What makes this data especially interesting is the values listed under the sameAs attribute, which associates the "Todd Birchard" in question to the very same Todd Birchard of the website https://toddbirchard.com/, and Twitter account https://twitter.com/ToddRBirchard. This undoubtedly assists search engines in making associations between entities on the web. Still, a keen imagination may easily recognize the opportunity to leverage these strong associations to dox or harass strangers on the internet quite easily.
Along with Extruct, we'll be installing our good friend requests to fetch pages for us:
You already know the drill — pick a single URL for now and loot them for all they've got by returning
.text from our request's response:
Simple stuff. Here's where extruct comes in; I'm tossing together a function called get_metadata, which will do precisely what you'd assume. We can pass raw the HTML we grabbed with get_html and pass it to our new function to pillage:
Using extruct is as easy as passing raw HTML as a string and a site's "base URL" with
extruct.extract(html, base_url=url). A "base URL" refers to a site's entry point (or homepage, whatever) for the targeted page. The page you're on right now is https://hackersandslackers.com/scrape-metadata-json-ld/. Thus the base URL, in this case, would be https://hackersandslackers.com/. There's a core library called w3lib that has a function to handle this exact task, hence our usage of
This is what our extract function returns, using one of my posts as an example:
One of the keyword arguments we passed to extruct was syntaxes, which is an optional argument where we specify which flavor of structured data we're after (apparently there's more than one). Possible options to pass are
'rdfa'. If nothing is passed, extruct will attempt to fetch all of the above and return the results in a dictionary. This is why we follow up our extruct call by accessing the
You're might be wondering why we index
 after getting our results from extruct. This is a symptom of structured data: where traditional
<meta> tags are predictably 1-dimensional, the "structure" of structured data is flexible and determined by developers. This level of flexibility gives developers the power to do things like define multiple meta images as a site's share image as a list of dicts as opposed to a single dict. This means makes the output of any given site's data unpredictable, which poses problems for Python scripts which are unaware of whether they should searching a list index or accessing a dictionary value.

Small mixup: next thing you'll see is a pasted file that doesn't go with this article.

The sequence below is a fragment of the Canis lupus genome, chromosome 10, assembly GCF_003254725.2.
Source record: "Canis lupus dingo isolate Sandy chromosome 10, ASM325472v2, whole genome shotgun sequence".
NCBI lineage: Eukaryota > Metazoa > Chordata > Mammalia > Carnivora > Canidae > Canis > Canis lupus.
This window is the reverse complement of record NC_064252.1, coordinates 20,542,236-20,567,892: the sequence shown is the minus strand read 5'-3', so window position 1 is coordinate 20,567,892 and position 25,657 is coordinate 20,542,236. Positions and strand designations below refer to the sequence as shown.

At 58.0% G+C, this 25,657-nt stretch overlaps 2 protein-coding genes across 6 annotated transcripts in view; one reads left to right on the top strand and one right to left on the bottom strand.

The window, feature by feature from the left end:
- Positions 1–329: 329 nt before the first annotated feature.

The way I handle this is by explicitly checking the Python type of data being returned before extracting it:
This uncertainly of returned data types occurs everywhere. In the example where a page may have multiple meta images, I might write a function like
get_image() below, where I explicitly check the type of data being returned for a given attribute while transversing the data tree:
A script to return fetch and return structured data from a site would look something like this:
Testing our Scraper
Since we're grownups, it's best if we write a simple test or two for a script that could potentially be run on a massive scale. The bare minimum we could do is point our scraper to a site containing structured data and compare the output to the data we'd expect to see. Below is a small test written with Pytest to see that our scrape() function outputs data which matches a hardcoded copy of what I expect to get back:
scrape() simply puts data on a silver platter for you - there's still the work of grabbing the values. To give you an example of a fully fleshed-out script to scrape metadata with extruct, I'll share with you my own personal treasure: the script I use to generate link previews:
Unless you're actually looking to create link previews like the one I included, using extruct as a standalone library without a more extensive plan or toolkit isn't going to deliver much to you other than an easy interface for getting better metadata from individual web pages. Instead, consider looking at the bigger picture of what a single page's metadata gives us. We now have effortless access to information that crawlers can use to move through sites, associate data with individuals, and ultimately create a picture of an entity's entire web presence, whether that entity is a person, organization, or whatever.
If you look closely, one of extruct's main dependencies is actually BeautifulSoup. You could argue that you may have been able to write this library yourself, and you might be right, but that isn't the point. Data mining behemoths aren't nuclear arsenals; they're collections of tools used in conjunction cleverly to wreak havoc upon the world as efficiently as possible. We're getting there.
This has been a quick little script, but if you're interested I've thrown the source up on Github here:
🌎 🖥 Supercharge your scraper to extract quality page metadata by parsing JSON-LD data via Python's extruct library.
Structured Data Scraping Tutorial
Supercharge your scraper to extract quality page metadata by parsing JSON-LD data via Python's extruct library.
This repository contains source code for the accompanying tutorial on Hackers and Slackers: https://hackersandslackers.com/scrape-metadata-json-ld/
$ git clone https://github.com/hackersandslackers/jsonld-scraper-tutorial.git $ cd jsonld-scraper-tutorial $ python3 -m venv myenv $ source myenv/bin/activate $ pip3 install -r requirements.txt $ python3 main.py
Installation via Pipenv:
$ git clone https://github.com/hackersandslackers/jsonld-scraper-tutorial.git $ cd jsonld-scraper-tutorial $ pipenv shell $ pipenv update $ python3 main.py
Installation via Poetry:
$ git clone https://github.com/hackersandslackers/jsonld-scraper-tutorial.git $ cd jsonld-scraper-tutorial $ poetry shell $ poetry update $ poetry run
To change the URL targeted by this script, update the
URL variable in config.py.
Hackers and Slackers tutorials are free of charge. If you found this tutorial helpful, a small donation would be greatly appreciated to keep us in business. All proceeds go towards coffee, and…
Until next time.